What is it with Scotland and football managers? Ever since Sir Alex Ferguson set the blueprint for management for the modern age, chairmen across England have been falling over themselves to get themselves the next big thing from across the border. While English bosses still look years away from finding a maiden Premier League title winner, Scotland already have two (from a total of five) in their ranks. If there’s something in the water in the Welsh valleys then there must be something in the half-time oranges in the Scottish highlands.
The latest to fall in the category of young, successful Scottish manager is Bolton Wanderers’ Owen Coyle, who at Bolton has largely crept under the radar to lift his side to their current position of sixth. Well he shall be allowed to creep no longer, for Coyle’s achievements deserve to be shouted from the rooftops.
Turn the clocks back exactly a year and Bolton, under the weary tutelage of Gary Megson, were nursing the wounds of a 5-1 defeat to Aston Villa and lying in an all too familiar position of 16th. Megson didn’t like the fans, who ironically dubbed him ‘Ginger Mourinho’. The fans didn’t like Megson, seeing him as negative and lacking ambition. The inevitable divorce was filed two days short of New Year and Bolton chairman Phil Gartside set about getting his man.
With Coyle installed (after no little resistance from his former club Burnley), he set about changing the club and their style. Progress was slow at first, and many questioned whether Coyle had made the right choice as they laboured to overtake Burnley and move clear of relegation but survival was achieved and Bolton have not looked back.
With a third of the season passed, the Trotters now only lie behind the four pre-season favourites for the title race. Supporters now talk optimistically of Europe rather than looking over their shoulder at relegation, and only Arsenal and Liverpool can count themselves Premier League conquerors of Wanderers this season. Though perhaps most remarkably of all, Bolton are in danger of becoming fashionable.
That was a task would have seemed beyond Dolce & Gabbana, but in less than a year Coyle is well en route. Respect for Bolton has always been begrudged; from the days of the belligerent and arrogant Allardyce to Megson when…well when it was hard to find much respect at all. But the source of most of the ill feeling was the dreaded long-ball. Undeniably effective but a nightmare for the puritans, eventually even chairman and fans were worn down by the territorial game.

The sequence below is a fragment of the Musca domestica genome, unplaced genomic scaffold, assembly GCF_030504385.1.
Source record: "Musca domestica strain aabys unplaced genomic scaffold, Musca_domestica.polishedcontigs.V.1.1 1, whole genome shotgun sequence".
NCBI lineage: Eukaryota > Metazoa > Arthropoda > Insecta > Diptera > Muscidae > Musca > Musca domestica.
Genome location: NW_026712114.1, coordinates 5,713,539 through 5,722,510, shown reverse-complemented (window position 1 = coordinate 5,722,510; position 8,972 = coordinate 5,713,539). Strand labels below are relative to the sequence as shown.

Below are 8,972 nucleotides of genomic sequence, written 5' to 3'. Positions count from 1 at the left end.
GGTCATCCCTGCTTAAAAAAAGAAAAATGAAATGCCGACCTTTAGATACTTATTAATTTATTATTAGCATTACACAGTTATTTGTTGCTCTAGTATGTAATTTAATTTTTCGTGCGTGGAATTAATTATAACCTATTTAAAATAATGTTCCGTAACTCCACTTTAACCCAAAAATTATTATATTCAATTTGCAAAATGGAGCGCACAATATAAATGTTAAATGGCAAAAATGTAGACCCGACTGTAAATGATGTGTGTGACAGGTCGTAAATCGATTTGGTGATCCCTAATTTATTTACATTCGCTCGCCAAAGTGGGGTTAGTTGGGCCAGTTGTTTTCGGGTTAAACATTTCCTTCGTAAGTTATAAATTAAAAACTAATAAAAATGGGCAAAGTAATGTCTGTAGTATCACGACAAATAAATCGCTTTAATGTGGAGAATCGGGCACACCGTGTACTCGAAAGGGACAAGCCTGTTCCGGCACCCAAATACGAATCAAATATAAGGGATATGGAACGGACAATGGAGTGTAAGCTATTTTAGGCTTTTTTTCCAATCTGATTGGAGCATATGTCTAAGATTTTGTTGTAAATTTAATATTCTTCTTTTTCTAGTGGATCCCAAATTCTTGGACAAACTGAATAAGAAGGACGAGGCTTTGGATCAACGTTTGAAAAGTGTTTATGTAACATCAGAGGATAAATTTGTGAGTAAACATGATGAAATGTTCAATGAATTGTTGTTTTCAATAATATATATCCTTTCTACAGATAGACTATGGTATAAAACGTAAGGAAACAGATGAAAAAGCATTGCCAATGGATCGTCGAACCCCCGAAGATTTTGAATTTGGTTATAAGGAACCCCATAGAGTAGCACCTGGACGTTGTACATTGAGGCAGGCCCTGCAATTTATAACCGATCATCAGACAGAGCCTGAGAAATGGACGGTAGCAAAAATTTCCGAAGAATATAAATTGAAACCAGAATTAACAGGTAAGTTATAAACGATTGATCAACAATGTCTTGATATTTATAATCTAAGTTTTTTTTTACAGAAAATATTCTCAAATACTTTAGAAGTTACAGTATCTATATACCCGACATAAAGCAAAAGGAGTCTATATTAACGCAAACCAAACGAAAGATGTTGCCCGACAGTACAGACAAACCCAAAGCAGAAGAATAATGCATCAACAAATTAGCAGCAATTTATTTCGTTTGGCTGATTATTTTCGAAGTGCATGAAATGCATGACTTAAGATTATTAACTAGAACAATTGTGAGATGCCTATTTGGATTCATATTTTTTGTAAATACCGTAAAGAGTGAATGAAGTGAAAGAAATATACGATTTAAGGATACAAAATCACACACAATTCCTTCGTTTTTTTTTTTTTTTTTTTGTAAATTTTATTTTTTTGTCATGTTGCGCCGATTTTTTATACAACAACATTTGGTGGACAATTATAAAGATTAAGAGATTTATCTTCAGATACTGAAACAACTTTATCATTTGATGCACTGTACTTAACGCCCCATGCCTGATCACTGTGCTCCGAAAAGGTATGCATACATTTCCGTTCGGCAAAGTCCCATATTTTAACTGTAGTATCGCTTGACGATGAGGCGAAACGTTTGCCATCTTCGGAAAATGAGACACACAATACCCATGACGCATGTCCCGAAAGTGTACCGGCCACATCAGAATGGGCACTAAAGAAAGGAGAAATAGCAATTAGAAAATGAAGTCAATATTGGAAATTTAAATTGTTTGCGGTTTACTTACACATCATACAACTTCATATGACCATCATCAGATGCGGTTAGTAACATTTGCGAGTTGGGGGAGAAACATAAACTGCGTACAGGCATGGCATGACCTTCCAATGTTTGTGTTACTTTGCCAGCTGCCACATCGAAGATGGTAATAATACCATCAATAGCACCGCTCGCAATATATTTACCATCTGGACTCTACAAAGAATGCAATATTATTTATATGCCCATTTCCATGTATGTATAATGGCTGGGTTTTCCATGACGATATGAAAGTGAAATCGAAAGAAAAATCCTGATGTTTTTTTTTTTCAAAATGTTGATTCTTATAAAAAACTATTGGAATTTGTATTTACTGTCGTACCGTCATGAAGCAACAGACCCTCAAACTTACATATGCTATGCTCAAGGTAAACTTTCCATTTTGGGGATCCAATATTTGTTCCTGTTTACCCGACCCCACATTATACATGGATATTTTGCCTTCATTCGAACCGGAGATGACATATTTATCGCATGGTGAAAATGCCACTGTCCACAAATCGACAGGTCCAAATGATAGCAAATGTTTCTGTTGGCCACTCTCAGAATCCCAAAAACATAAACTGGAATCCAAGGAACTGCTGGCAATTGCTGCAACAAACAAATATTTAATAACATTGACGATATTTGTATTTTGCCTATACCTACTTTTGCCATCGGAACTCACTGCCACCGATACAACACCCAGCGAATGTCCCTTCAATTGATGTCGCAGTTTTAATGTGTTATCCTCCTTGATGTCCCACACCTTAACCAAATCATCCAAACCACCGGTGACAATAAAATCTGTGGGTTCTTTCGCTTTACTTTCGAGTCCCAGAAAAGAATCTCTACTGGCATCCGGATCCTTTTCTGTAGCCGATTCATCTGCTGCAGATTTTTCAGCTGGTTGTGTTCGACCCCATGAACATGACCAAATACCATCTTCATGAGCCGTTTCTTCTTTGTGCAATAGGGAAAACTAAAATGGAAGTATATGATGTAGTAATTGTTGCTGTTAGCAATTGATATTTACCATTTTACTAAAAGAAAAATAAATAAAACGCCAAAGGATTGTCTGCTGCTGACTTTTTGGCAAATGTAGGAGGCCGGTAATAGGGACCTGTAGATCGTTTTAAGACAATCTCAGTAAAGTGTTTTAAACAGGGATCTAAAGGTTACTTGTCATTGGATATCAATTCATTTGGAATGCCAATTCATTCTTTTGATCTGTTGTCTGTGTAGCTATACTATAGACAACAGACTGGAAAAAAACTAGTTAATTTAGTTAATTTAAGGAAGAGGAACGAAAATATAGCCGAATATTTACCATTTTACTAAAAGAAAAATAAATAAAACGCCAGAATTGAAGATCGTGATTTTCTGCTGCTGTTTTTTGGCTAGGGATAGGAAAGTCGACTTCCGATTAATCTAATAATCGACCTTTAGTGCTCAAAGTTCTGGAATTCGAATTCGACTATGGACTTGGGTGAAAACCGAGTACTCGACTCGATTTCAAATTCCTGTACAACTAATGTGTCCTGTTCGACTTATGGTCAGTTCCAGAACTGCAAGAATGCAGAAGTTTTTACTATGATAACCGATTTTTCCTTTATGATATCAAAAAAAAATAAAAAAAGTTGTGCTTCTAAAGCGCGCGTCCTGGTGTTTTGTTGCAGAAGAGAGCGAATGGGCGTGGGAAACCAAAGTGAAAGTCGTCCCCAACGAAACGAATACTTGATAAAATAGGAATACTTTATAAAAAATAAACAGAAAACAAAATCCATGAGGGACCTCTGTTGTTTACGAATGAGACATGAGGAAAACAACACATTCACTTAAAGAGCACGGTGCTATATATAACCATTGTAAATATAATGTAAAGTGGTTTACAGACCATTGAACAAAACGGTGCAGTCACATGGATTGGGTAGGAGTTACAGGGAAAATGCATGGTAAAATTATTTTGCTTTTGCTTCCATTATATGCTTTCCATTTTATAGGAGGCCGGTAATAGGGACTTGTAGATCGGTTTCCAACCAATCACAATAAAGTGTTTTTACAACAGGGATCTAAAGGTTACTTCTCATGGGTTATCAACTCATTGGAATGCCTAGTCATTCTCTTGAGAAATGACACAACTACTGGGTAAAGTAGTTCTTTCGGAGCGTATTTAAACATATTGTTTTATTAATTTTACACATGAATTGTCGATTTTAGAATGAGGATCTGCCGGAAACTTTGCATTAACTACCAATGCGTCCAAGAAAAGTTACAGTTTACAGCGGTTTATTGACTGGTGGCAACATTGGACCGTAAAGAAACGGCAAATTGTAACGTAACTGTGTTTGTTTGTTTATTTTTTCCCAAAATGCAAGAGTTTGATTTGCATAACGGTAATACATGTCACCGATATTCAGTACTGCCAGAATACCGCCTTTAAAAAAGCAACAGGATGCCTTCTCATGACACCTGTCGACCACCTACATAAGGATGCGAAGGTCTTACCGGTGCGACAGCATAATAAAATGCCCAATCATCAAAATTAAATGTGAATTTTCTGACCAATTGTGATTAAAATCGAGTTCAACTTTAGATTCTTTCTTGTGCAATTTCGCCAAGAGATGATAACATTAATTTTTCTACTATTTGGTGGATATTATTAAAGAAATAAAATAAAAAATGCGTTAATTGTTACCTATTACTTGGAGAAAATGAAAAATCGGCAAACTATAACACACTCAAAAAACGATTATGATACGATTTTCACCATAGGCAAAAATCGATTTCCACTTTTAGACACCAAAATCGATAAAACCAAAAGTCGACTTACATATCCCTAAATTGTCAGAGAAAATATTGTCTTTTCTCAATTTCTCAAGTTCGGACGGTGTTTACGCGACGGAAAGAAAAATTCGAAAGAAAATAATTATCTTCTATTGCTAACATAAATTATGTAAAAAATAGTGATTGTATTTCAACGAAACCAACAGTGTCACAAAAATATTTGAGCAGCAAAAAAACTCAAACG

Gartside had tried this road before and found a dud in Sammy Lee, but Coyle has mixed intricacy with efficiency, and remarkably with largely the same side that were routinely booed off under the previous regime. Gary Cahill, and remarkably Kevin Davies, can now retire with England caps to their name, Johan Elmander has regenerated into a lethal goalscorer and even Zat Knight is rediscovering form. With one of the smallest squads in the division, Bolton can be thankful to have seven ever-presents in their ranks but having a side that picks itself is usually an indication of quality of performance.
Coyle has stripped the Wanderers of their vice and replaced it with a more horizontal approach; the goals at Wolves this weekend included a solo effort from Elmander that would not be unbefitting of Dimitar Berbatov, and a team manoeuvre that would have been at home at the Emirates. ‘Doing a Bolton’ is slowly morphing into ‘doing a Stoke’; the more team goals of real quality rain down on the Reebok, the more Bolton lose their tag.
Of course it helps that he appears to be a nice guy off the pitch too. Burnley fans may well scoff but top managers go nowhere without ambition and Coyle is usually full in his praise of the opposition post-match. A teetotal Scot (similar in rarity to a modest Frenchman), his love for the game is infectious and even as I type, Coyle is on the scoresheet playing up front for his club in a friendly match. Andy Cole, notoriously difficult to please, described him as having the ability to make his players feel 10 feet tall and ranked him second only behind Ferguson in the list of managers he played under.
It may be in time that Coyle hits a ceiling at the Reebok Stadium but it appears in the meantime he is proving to the natives that refinement and results are not necessarily mutually exclusive – and helping redefine the concept of ‘doing a Bolton’.